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Artificial Intelligence has helped scientists reveal a new form of aggressive prostate cancer, which could revolutionise how the disease is diagnosed and treated in the future.

3D illustration of T-cells

A Cancer Research UK-funded study, published in Cell Genomics, has revealed that prostate cancer, which affects one in eight men in their lifetime, includes two different subtypes termed evotypes.

The discovery was made by an international team led by the University of Oxford, and The University of Manchester, who applied AI (artificial intelligence) on data from DNA to identify two different subtypes affecting the prostate.

The team hope their findings could save thousands of lives in future and revolutionise how prostate cancer is diagnosed and treated. Ultimately, it could provide tailored treatments to each individual patient according to a genetic test which will also be delivered using AI.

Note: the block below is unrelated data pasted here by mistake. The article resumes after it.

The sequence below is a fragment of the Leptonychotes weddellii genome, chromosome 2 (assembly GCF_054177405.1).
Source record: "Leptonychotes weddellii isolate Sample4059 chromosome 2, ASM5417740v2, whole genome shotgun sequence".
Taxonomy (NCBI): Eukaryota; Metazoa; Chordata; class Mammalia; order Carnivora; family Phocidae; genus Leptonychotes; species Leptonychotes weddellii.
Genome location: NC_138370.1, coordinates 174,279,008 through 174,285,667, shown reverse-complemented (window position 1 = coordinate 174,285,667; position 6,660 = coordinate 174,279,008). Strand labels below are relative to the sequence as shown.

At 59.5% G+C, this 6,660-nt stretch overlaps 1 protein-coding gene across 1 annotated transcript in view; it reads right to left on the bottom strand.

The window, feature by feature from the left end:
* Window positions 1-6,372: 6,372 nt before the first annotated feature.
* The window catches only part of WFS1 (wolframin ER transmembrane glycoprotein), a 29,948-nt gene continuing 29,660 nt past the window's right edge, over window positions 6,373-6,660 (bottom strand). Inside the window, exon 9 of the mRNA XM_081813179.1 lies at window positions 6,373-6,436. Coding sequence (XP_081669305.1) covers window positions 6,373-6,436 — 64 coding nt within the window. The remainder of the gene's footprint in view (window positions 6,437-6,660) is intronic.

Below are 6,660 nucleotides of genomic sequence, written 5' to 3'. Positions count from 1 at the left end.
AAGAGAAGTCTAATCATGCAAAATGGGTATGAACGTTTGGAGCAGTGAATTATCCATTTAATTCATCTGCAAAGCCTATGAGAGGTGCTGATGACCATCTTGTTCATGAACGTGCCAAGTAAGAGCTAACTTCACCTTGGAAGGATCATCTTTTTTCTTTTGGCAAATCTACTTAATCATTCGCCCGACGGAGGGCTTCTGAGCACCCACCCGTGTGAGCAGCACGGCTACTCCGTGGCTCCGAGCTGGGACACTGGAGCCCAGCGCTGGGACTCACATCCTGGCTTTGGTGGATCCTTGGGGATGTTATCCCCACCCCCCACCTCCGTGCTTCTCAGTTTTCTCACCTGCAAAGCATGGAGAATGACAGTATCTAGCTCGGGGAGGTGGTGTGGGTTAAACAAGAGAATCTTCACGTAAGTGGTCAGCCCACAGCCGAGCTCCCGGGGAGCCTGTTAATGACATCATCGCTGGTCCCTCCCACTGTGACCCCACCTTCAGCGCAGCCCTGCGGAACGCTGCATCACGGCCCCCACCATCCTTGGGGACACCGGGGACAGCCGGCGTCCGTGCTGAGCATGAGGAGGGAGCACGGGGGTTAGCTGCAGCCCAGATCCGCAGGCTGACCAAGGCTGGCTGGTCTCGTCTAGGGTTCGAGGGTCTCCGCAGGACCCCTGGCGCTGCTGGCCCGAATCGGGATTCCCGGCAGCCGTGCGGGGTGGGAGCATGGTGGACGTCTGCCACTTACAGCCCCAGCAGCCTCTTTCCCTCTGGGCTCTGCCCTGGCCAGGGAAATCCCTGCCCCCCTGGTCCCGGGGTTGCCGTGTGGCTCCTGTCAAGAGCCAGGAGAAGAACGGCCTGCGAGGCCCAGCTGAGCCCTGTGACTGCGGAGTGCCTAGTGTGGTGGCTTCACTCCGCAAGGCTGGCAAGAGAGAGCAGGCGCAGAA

The ground-breaking research, which involved additional funding from Prostate Cancer Research and involved scientists from the University of Oxford, the University of Manchester, the University of East Anglia and the Institute of Cancer Research, London, highlights how a prostate cancer diagnosis can affect physical, emotional and mental wellbeing.

Read the full story on the University of Oxford website